HomeHealthAussies dropping dental visits

Aussies dropping dental visits

Dentists recommend that we have dental check-ups every six to 12 months. However, troubling new research reveals that two in five Australians (39 per cent) did not visit a dentist at all last year, and 61 per cent delayed their dental treatments due to the expense.

This information comes hot on the heels of a story we brought you last month from YourLifeChoices member Derek, who was charged $648 for 15 minutes dental work.

A fifth (21 per cent) of respondents admitted they hadn’t been to the dentist for at least two years, and 15 per cent said that it had been more than three years since they had their teeth checked.

In addition to the two-thirds (61 per cent) of Aussies who would delay dental treatment due to costs, 16 per cent would delay any procedure they needed that cost more than $150.

When asked which dental treatments people would put off, one in three (32 per cent) said they would avoid routine dental check-ups. On top of this, 30 per cent would put off getting caps and crowns, 29 per cent would delay getting veneers, and 28 per cent would avoid necessary orthodontic treatment.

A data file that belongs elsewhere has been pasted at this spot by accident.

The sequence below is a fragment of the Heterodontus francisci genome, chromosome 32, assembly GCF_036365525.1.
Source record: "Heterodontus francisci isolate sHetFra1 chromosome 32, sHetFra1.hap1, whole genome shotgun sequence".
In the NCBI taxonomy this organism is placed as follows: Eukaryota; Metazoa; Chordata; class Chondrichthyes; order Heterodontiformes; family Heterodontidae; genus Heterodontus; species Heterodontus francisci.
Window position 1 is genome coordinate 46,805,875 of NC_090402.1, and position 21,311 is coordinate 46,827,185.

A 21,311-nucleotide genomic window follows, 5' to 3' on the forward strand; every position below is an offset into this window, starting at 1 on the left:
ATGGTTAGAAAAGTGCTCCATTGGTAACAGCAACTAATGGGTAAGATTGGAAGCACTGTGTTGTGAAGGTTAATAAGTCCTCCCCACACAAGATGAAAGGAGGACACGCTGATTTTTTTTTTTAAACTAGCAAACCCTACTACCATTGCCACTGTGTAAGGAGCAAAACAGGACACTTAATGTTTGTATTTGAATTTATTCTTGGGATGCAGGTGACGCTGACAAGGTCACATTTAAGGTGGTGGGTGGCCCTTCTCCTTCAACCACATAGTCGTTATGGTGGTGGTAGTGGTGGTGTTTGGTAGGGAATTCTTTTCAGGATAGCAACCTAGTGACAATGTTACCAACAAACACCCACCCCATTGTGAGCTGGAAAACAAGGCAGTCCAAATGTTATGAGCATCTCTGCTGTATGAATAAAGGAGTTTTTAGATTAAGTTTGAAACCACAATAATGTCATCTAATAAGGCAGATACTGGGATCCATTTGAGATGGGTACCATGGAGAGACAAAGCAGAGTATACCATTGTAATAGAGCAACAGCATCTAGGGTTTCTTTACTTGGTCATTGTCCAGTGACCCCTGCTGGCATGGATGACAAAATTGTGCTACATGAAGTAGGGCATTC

If respondents were faced with significant dental bills, half (50 per cent) said they would draw on their savings, 39 per cent would use a credit card, and 20 per cent would try to set up a payment plan.

Interestingly, an equal 6 per cent would either borrow money from friends or family, increase their credit card limit, or draw on their superannuation to make payments.

The survey of 1087 Australians was commissioned by comparethemarket.com.au.

On average, a routine dental exam, clean and fluoride treatment costs $66, with prices ranging from $51–92 across Australia. Orthodontic treatment tends to be pricier, ranging from anywhere between $5000–9000.

Dental treatment of any kind is not often covered by Medicare and is usually paid on the spot, when the procedure is finished.

The Australian Dental Association’s Dental Fee Survey found that the average cost for a filling is $175, that a root canal averages out to $278, and a wisdom tooth extraction can cost anywhere between $500–3000. Other dental procedures range from $38 for fluoride treatment to $1558 for a full crown (veneered).

Is the cost of dental treatment a concern for you? Have you put off treatment because you can’t afford it? Has that affected your general health?

Related articles:
$648 for 15 minutes at my dentist
Site sinks teeth into dental costs
Dentists slam private health cover

Ben Hocking
Ben Hocking
Ben Hocking is a skilled writer and editor with interests and expertise in politics, government, Centrelink, finance, health, retirement income, superannuation, Wordle and sports.
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